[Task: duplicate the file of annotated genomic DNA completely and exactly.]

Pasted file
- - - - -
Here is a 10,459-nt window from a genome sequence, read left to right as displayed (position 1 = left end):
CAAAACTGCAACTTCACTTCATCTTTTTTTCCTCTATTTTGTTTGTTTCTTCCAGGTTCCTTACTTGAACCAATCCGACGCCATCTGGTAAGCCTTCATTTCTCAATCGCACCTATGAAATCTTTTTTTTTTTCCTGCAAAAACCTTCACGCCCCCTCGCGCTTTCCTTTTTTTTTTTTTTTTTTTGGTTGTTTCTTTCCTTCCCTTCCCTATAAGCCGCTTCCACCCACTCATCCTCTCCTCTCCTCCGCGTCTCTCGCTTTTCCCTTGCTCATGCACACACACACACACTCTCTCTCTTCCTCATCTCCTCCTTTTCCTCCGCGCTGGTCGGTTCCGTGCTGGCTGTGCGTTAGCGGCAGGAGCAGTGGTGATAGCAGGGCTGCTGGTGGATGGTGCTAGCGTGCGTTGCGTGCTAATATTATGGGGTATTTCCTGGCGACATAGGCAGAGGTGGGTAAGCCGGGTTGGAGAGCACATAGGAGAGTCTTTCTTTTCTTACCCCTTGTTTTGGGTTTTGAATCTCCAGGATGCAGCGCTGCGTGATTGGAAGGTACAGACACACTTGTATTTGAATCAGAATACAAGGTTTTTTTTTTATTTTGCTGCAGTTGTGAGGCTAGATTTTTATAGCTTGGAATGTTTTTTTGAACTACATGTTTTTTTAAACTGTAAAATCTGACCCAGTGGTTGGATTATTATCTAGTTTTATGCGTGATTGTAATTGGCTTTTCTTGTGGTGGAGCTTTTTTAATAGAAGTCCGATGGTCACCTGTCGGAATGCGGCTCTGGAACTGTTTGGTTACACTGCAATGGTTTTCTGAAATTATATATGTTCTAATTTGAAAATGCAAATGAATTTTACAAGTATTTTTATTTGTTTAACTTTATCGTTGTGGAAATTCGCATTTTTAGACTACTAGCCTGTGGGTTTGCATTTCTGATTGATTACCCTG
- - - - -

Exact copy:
Here is a 10,459-nt window from a genome sequence, read left to right as displayed (position 1 = left end):
CAAAACTGCAACTTCACTTCATCTTTTTTTCCTCTATTTTGTTTGTTTCTTCCAGGTTCCTTACTTGAACCAATCCGACGCCATCTGGTAAGCCTTCATTTCTCAATCGCACCTATGAAATCTTTTTTTTTTTCCTGCAAAAACCTTCACGCCCCCTCGCGCTTTCCTTTTTTTTTTTTTTTTTTTGGTTGTTTCTTTCCTTCCCTTCCCTATAAGCCGCTTCCACCCACTCATCCTCTCCTCTCCTCCGCGTCTCTCGCTTTTCCCTTGCTCATGCACACACACACACACTCTCTCTCTTCCTCATCTCCTCCTTTTCCTCCGCGCTGGTCGGTTCCGTGCTGGCTGTGCGTTAGCGGCAGGAGCAGTGGTGATAGCAGGGCTGCTGGTGGATGGTGCTAGCGTGCGTTGCGTGCTAATATTATGGGGTATTTCCTGGCGACATAGGCAGAGGTGGGTAAGCCGGGTTGGAGAGCACATAGGAGAGTCTTTCTTTTCTTACCCCTTGTTTTGGGTTTTGAATCTCCAGGATGCAGCGCTGCGTGATTGGAAGGTACAGACACACTTGTATTTGAATCAGAATACAAGGTTTTTTTTTTATTTTGCTGCAGTTGTGAGGCTAGATTTTTATAGCTTGGAATGTTTTTTTGAACTACATGTTTTTTTAAACTGTAAAATCTGACCCAGTGGTTGGATTATTATCTAGTTTTATGCGTGATTGTAATTGGCTTTTCTTGTGGTGGAGCTTTTTTAATAGAAGTCCGATGGTCACCTGTCGGAATGCGGCTCTGGAACTGTTTGGTTACACTGCAATGGTTTTCTGAAATTATATATGTTCTAATTTGAAAATGCAAATGAATTTTACAAGTATTTTTATTTGTTTAACTTTATCGTTGTGGAAATTCGCATTTTTAGACTACTAGCCTGTGGGTTTGCATTTCTGATTGATTACCCTG